• Above the form, we must have a space available for error output: Show the element: <div class=”alert alertdanger”> <strong>Error:</strong> {{errorMessage}}</div> only if there is an errorMessage rendered with the
view.
• For layout guidelines/elements used to create the form, refer to the HTML code available here: https://morningbrook-58697.herokuapp.com/login. When complete, the form should look like this:
register.hbs
• This (new) view must consist of the “register form” which will allow the user to submit new credentials (using
POST) to the “/register” POST route. IMPORTANT NOTE: this form is only visible if successMessage was not
rendered with the view (refer to the “/register” POST route above for more information). If successMessage was
rendered with the view, we will show different elements.
input type Properties Value
text name: “userName”
placeholder: “User Name”
required
userName if it was rendered with
the view. Refer to the “/register”
POST route above for more
information
password name: “password”
placeholder: “Password”
required
password name: “password2”
placeholder: “Confirm Password”
required
email name: “email”
placeholder: “Email Address”
required
submit (button) text / value: “Register”
• Above the form, we must have a space available for error output: Show the element: <div class=”alert alertdanger”> <strong>Error:</strong> {{errorMessage}}</div> only if there is an errorMessage rendered with the
view.
• Additionally, we must also have a space available for success output: Show the elements: <div class=”alert
alert-success”> <strong>Success:</strong> {{successMessage}}</div><a class=”btn btn-success pull-right”
href=”/login”>&nbsp;&nbsp;&nbsp;Proceed to Log in&nbsp;&nbsp;&nbsp;</a><br /><br /><br /> only if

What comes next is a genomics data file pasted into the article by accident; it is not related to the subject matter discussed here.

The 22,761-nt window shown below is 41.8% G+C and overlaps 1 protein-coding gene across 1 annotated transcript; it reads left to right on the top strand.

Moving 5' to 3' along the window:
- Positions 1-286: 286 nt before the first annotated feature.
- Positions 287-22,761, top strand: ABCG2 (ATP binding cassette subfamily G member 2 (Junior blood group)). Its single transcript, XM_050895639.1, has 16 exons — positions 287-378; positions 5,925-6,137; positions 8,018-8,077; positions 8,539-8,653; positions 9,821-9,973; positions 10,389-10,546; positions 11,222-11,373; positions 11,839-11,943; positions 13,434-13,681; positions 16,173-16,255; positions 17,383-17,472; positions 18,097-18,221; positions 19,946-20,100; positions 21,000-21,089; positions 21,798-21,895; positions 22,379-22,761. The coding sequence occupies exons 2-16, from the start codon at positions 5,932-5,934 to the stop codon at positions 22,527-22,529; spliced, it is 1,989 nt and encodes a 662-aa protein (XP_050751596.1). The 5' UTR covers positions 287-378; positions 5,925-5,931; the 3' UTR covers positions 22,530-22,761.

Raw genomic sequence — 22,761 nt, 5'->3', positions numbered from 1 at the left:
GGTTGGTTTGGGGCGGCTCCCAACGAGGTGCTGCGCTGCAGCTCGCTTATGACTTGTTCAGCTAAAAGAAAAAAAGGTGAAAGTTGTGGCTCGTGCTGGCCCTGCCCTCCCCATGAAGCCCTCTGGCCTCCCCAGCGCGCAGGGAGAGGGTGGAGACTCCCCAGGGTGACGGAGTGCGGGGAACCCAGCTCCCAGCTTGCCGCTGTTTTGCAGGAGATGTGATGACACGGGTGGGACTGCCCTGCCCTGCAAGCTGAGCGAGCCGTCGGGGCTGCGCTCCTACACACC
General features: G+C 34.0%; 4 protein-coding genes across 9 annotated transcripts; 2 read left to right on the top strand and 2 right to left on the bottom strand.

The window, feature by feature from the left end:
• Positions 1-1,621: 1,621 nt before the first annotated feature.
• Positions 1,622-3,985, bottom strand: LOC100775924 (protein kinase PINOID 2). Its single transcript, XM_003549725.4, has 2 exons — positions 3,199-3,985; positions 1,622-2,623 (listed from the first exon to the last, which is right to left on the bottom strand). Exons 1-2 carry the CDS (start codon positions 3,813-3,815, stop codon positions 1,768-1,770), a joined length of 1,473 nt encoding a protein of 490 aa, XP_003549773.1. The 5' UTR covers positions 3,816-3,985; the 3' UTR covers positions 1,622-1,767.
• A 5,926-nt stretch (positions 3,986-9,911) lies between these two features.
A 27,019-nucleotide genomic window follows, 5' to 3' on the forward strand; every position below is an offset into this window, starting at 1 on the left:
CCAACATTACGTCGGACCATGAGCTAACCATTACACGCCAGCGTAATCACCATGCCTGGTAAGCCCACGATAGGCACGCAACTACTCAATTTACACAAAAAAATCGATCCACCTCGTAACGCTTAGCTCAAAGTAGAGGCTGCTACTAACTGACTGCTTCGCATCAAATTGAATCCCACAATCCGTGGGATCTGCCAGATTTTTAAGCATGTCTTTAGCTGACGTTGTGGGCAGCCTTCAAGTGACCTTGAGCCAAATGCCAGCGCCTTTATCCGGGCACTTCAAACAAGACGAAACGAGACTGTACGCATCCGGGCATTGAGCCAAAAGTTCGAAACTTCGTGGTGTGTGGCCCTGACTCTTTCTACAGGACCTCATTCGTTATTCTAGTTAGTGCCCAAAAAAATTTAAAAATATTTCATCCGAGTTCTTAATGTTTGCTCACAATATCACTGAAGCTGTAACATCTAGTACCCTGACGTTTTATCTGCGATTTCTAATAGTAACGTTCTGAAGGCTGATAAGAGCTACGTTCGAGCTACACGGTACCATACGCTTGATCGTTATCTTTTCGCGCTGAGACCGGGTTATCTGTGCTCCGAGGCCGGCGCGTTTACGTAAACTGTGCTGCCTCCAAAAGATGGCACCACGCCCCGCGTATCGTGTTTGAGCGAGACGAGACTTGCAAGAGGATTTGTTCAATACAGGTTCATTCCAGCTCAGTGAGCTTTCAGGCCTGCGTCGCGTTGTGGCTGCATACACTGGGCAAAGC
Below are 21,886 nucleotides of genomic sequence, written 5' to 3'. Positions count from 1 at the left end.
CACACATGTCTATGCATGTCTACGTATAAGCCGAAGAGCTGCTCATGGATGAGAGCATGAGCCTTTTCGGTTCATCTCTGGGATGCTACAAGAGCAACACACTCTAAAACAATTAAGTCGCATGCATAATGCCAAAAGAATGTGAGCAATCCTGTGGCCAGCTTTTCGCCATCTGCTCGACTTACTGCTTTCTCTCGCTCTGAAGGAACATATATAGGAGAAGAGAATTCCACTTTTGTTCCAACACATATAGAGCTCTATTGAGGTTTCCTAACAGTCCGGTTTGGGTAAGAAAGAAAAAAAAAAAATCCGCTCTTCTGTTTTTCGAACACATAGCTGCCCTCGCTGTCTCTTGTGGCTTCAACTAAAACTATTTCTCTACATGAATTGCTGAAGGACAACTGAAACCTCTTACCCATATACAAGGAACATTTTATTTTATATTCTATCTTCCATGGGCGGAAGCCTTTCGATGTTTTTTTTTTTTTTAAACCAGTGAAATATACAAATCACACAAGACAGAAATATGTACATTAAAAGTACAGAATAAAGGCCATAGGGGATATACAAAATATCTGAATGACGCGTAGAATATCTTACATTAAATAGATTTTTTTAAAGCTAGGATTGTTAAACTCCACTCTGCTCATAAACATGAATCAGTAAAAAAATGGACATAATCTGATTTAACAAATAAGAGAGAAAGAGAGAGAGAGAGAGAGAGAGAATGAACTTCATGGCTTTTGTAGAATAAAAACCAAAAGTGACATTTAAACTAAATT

there is a successMessage rendered with the view (this will be rendered instead of the form.
• For layout guidelines/elements used to create the form, refer to the HTML code available here: https://morningbrook-58697.herokuapp.com/register. When complete, the form should look like this:
userHistory.hbs
• This (new) view simply renders the following table using the globally available session.user.loginHistory object
Column Value
Login Date/Time This will be the dateTime value for the current loginHistory object
Client Information This will be the userAgent value for the current loginHistory object
• Additionally, in the page title <h2>…</h2> block, add the code to show the userName and email properties of
the logged in user (session.user) in the following format: userName ( email ) History
• For layout guidelines/elements used to create the table, first create an account to gain access and refer to the
HTML code available here: https://morning-brook-58697.herokuapp.com/userHistory. When complete, the
form should look like this:
Part B – Hashing Passwords
We will be using the “bcryptjs” 3rd party module, so we must go through the usual procedure to obtain it (and include it
in our “data-service-auth.js” module).
1. Open the integrated terminal and enter the command: npm install “bcryptjs” –save
2. At the top of your data-service-auth.js file, add the line: const bcrypt = require(‘bcryptjs’);
Step 1: Clearing out the “Users” collection
Since all our new users will have encrypted (hashed) password, we will need to remove all our existing test users. This
can be done easily in Robo 3T (previously known as: Robomongo):